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I cannot blame the United States in this situation for following suit, and I think we must admit that the overwhelming responsibility for this new momentum in the arms race lies unequivocally at the door of the Soviet Government.
Even more depressing in the long run is the new major threat to the survival and the development of the United Nations. We have said before in this House, from both sides, that we regard the Soviet proposal of a "troika" to replace the Secretary-General as a dangerous and perhaps a fatal blow to the whole concept of the United Nations as we, at any rate on this side of the House, cherish it as the foundation of future world Government. But here we must note with sorrow the fact that the United Nations has been defied, not only by the Soviet Union, but by several Western Governments, too; by Portugal over Angola, by South Africa over South-West Africa, and latterly and most deplorably of all by France over Tunisia.
All these violations of obligations to the United Nations Charter by our friends or allies have passed without protest from the British Government. We should like to know in this debate why the British Government have been so silent on these issues. Many of us believe that it is partly for this reason that the uncommitted countries have been losing confidence in the West. I think we should be failing in our duty if we did not point to the very dangerous developments which have been taking place in Latin America where, mainly as a result of the American Government's policy in Cuba, Mr. Stevenson's good will mission suffered a resounding rebuff in nearly all the countries he visited.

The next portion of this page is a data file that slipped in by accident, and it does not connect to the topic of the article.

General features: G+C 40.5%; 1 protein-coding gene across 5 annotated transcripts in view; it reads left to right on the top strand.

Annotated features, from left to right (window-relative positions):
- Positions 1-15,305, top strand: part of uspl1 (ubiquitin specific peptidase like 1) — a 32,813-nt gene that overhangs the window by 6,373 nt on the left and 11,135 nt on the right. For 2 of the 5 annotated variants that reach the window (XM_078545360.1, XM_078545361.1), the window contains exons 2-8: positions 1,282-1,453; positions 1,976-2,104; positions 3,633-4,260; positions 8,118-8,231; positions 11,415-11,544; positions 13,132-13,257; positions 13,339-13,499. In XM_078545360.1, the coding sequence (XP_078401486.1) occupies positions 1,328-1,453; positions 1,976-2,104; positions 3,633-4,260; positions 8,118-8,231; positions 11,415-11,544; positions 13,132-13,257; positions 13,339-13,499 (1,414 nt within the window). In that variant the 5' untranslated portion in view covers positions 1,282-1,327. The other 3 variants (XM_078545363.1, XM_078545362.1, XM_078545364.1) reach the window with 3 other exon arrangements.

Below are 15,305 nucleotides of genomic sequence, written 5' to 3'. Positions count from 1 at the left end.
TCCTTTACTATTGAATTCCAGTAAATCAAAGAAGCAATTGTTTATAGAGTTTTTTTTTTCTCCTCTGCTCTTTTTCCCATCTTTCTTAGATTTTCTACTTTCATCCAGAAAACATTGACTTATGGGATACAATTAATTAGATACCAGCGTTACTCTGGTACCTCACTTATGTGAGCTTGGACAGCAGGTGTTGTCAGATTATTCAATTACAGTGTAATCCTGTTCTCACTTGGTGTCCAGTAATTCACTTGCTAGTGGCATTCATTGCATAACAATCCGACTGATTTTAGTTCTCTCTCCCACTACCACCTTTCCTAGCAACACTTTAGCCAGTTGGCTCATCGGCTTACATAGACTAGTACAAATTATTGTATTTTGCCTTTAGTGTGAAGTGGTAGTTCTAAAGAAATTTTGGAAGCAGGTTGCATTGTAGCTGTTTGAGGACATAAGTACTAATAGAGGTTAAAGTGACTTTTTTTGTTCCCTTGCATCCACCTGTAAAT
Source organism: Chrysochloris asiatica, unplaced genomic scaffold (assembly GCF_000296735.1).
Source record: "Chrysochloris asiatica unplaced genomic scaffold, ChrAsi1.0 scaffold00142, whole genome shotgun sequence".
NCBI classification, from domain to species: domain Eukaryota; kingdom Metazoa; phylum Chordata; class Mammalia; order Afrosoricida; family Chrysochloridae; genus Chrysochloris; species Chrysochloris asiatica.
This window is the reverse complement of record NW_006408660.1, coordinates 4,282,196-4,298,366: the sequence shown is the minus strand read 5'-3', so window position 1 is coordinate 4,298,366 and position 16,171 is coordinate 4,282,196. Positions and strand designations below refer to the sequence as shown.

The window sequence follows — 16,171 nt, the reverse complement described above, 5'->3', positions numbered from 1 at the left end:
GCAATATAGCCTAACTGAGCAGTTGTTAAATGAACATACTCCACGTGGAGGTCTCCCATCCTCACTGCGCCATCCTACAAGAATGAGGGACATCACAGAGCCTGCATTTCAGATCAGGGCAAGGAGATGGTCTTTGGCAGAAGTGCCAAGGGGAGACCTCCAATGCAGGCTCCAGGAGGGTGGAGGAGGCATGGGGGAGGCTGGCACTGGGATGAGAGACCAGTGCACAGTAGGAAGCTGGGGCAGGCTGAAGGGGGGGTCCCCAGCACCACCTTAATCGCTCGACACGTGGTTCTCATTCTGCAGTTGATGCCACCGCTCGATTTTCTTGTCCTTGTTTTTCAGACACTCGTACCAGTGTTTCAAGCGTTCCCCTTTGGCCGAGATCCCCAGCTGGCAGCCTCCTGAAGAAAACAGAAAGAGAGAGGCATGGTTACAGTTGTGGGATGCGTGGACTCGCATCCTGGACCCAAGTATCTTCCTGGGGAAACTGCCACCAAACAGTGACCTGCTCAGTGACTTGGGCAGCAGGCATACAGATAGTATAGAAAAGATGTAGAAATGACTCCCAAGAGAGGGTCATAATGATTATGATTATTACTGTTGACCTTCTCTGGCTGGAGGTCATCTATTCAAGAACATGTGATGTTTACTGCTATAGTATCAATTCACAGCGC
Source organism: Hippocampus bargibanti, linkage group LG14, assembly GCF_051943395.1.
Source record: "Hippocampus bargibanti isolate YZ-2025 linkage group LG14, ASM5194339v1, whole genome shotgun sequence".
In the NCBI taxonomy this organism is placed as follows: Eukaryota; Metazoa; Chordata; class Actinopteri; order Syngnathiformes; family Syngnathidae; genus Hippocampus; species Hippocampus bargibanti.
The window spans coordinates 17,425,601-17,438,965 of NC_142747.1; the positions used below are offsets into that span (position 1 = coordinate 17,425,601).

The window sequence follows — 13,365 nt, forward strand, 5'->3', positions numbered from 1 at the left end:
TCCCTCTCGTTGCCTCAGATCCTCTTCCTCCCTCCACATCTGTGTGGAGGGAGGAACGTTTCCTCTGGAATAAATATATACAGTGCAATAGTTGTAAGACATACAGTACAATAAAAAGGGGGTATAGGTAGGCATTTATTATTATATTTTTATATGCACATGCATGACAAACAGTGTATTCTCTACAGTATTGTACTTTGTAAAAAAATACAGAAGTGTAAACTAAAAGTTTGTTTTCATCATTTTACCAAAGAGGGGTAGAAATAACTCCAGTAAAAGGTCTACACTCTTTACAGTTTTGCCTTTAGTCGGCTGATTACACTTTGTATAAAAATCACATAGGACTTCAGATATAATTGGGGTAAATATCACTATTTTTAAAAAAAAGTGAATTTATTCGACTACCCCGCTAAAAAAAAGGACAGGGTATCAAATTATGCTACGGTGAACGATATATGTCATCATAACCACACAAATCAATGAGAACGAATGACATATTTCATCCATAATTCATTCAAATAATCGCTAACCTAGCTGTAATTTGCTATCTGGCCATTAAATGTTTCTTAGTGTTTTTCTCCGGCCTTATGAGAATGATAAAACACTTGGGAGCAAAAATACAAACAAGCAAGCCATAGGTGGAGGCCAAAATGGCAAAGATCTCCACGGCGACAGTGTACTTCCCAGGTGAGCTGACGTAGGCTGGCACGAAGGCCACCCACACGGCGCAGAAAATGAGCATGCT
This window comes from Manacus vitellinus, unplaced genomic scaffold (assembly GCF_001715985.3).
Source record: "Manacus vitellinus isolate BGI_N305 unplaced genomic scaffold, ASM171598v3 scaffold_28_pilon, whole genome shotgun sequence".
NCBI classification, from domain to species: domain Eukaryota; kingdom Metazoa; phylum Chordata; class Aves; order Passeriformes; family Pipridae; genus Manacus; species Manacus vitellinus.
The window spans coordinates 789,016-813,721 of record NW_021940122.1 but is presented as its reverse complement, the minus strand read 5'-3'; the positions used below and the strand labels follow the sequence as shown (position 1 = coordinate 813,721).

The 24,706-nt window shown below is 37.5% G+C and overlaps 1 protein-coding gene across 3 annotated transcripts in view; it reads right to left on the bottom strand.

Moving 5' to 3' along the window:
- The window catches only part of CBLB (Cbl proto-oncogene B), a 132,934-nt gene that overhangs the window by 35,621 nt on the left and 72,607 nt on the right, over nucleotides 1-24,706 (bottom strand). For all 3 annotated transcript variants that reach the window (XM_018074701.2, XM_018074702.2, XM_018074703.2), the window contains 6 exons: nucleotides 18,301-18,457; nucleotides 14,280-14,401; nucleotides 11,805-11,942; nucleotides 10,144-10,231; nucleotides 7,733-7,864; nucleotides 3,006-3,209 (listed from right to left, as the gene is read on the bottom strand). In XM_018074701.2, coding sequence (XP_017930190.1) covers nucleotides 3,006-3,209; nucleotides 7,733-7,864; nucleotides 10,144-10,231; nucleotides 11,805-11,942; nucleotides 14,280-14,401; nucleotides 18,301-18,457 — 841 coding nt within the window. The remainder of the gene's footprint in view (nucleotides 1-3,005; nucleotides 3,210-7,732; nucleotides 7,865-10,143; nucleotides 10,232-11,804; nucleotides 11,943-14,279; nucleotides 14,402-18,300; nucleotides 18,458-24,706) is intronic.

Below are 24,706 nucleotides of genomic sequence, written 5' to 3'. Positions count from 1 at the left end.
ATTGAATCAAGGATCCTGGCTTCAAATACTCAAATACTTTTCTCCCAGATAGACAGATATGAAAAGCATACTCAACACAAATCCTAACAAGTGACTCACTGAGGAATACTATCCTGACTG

Worst of all, in Africa, we have seen West Africa, including Nigeria, polarising against the West as a whole because of the failure of the West to make any effective protest against Portuguese policy in Angola. We see a grave danger at the present time of North Africa polarising against the West because of the failure of the Western Powers to make any effective protest against French policy in Tunisia and in Algeria. Even in Central and East Africa, though I know that this is not the subject of this debate, we have seen even moderate leaders of African nationalism turning against the United Kingdom—Nyerere in Tanganyika, because of his disgust at the treatment he has had in the economic field in the last two weeks, Mr. Kaunda and others elsewhere in Kenya and in the Rhodesias.
All this presents us in Britain and the West as a whole with a challenge of great gravity, which was hardly recognised, it seems to me, by the rather complacent speech of the Lord Privy Seal, and one of daunting complexity, and I believe that we can only hope to meet the very great challenge facing us at present if we have a strong sense of direction and establish the very clear priorities in international affairs.
Our main complaint against the Government is that it is quite clear that they have no clear sense of priorities whatever. It was almost impossible to see any general coherence in the introductory speech of the Lord Privy Seal. It was a mere collection of briefs read out on one subject after another with no real connecting link. Drift and dither is our complaint against the Government's policy, because we have a feeling that they are improvising all the time and have been at the mercy of the strongest pressures brought against them at any moment.
I agree with some things which the Lord Privy Seal said. I agree, however reluctantly, that whether we like it or not we must accept the fact that Mr. Khrushchev intends to continue the cold war. We must also accept the even graver fact that Mr. Khrushchev may miscalculate his actions in the cold war and run a direct risk of a hot war. I agree with the Lord Privy Seal that one of the most important tasks facing us in the West at present is to make certain that Mr. Khrushchev is not permitted to miscalculate in this way.